Barbecuing at home (without any outdoor space I have to add) has its small but not impossible challenges and a set of why bothers when our friend does his so well. But when all that is said, he doesn't have ribs in his collection. This is easy slow long cooking simplicity. Smokey it may slightly fail on to a degree, but taste and texture wise, hard to beat without getting all too fancy.

Great barbecue ribs

Enough for 4

2 racks of small pork loin ribs - 5 or 6 ribs per person
1½ tsp smoked paprika
a good splash of soy sauce
a good splash of Worcestershire sauce
20g tomato ketchup
30g dark brown sugar
20g HP sauce
20g strong mustard

Place the racks curved-side down, and using a small knife to peel the edge of the translucent membrane away from the smaller end of the rack until you can get a grip of it. Pull this towards you, so the membrane comes away from the bones.

Mix together the marinade ingredients and rub about half into the ribs well. Put in a shallow dish, cover and leave for at least a couple of hours, turning once or twice during this time to make sure the entire rack is coated.

Heat the oven to 140°C. Cover the dish tightly with foil and cook for about 2½ hours until tender, basting once or twice during this time, removing the foil for the last 15 minutes. The racks ought to be close to falling apart by now but still remaining intact.

If possible, heat a barbecue or a griddle pan until hot, drizzle the ribs with the rest of the marinade and cook until blackened and charred. Serve immediately.

If it is not possible to barbecue over a fierce flame, crank up the oven to 200°C and conduct this last bit without any cover on the ribs until a crust appears.

Wednesday, February 26, 2014

what to do if your nigiri just won't hold together

It's all about the rice you know. White hulled sushi rice, more often just labelled as sushi rice is a high quality short grain that is sticky and slightly sweet, but not to be mistaken for glutinous rice. the higher the quality of rice, the less likely there will be any broken grains. The real stuff has a good balance of starches so that the rice sticks together allowing just enough hold between moulding, plate, chopsticks and mouth.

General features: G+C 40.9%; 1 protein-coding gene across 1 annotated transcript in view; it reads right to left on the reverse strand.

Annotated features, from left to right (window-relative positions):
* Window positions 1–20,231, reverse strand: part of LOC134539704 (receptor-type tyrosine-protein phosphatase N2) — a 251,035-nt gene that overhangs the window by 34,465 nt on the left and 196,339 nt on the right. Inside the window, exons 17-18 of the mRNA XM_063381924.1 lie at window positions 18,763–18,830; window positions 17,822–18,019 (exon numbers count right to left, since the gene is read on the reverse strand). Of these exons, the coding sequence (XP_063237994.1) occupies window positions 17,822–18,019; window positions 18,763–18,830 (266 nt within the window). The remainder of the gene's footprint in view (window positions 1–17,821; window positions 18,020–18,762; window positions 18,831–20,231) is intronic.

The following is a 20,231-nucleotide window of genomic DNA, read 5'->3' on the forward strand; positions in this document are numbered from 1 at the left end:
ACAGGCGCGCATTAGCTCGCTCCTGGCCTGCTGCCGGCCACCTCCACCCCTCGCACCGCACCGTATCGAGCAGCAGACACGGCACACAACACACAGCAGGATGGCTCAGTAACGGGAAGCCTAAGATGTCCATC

All so very easy, so what do you do if you don't even get past the point where moulding and sticking together doesn't quite happen. You label that unlabelled tub of white rice at home that you thought was sushi rice 'NOT SUSHI RICE', that's what you do. Oh, and make a bloody Mary to have with your raw salmon atop slightly loose but delicious rice.


Serves about 8

400g Japanese sushi rice
400ml water
5 tblsp rice wine vinegar
3 tblsp caster sugar
1 tsp salt
200g piece of salmon at its absolute freshest
A little wasabi paste

To serve
6 tblsp dark soy sauce
30g Japanese pickled ginger

Wash the rice really well until the water rinses clear. Drain the rice in a colander and let it stand for 30 minutes. Place the rice in a pot and add the water (same volume as the rice as it was when it was unwashed). Bring the water to a boil. Reduce the heat slightly and cover. Cook for 15 minutes or until the water evaporates and the rice sounds like it's starting to catch - good sign. Remove the cover and place a damp towel over the rice, and let it cool for about 10 minutes.

While the rice is cooking, mix the vinegar with the sugar and salt until all dissolved.

Pour the sushi vinegar over cooked rice and mix it gently. You can do this in a wooden bowl for making sushi rice or in the pot by taking away from the heat and pouring the vinegar and mixing gently and evenly. Now leave it until it cools down to room temperature, still covered with a damp cloth to fight off the drying out bit that isn't good.

Using slightly wet hands shape the cooked rice into small, mouthful rectangles. Cut the fish across the grain into thin, similar sized slices to drape over the rice. Smear the top of each piece of rice with a little wasabi and cover neatly with a slice of fish.

Serve the sushi with the soy and pickled ginger and extra wasabi for the fiery types at the table. Once devoured, continue relabelling a few more random tubs in the kitchen while its fresh in the mind.

Friday, February 21, 2014

tomatoes, mozzarella, anchovies, breadcrumbs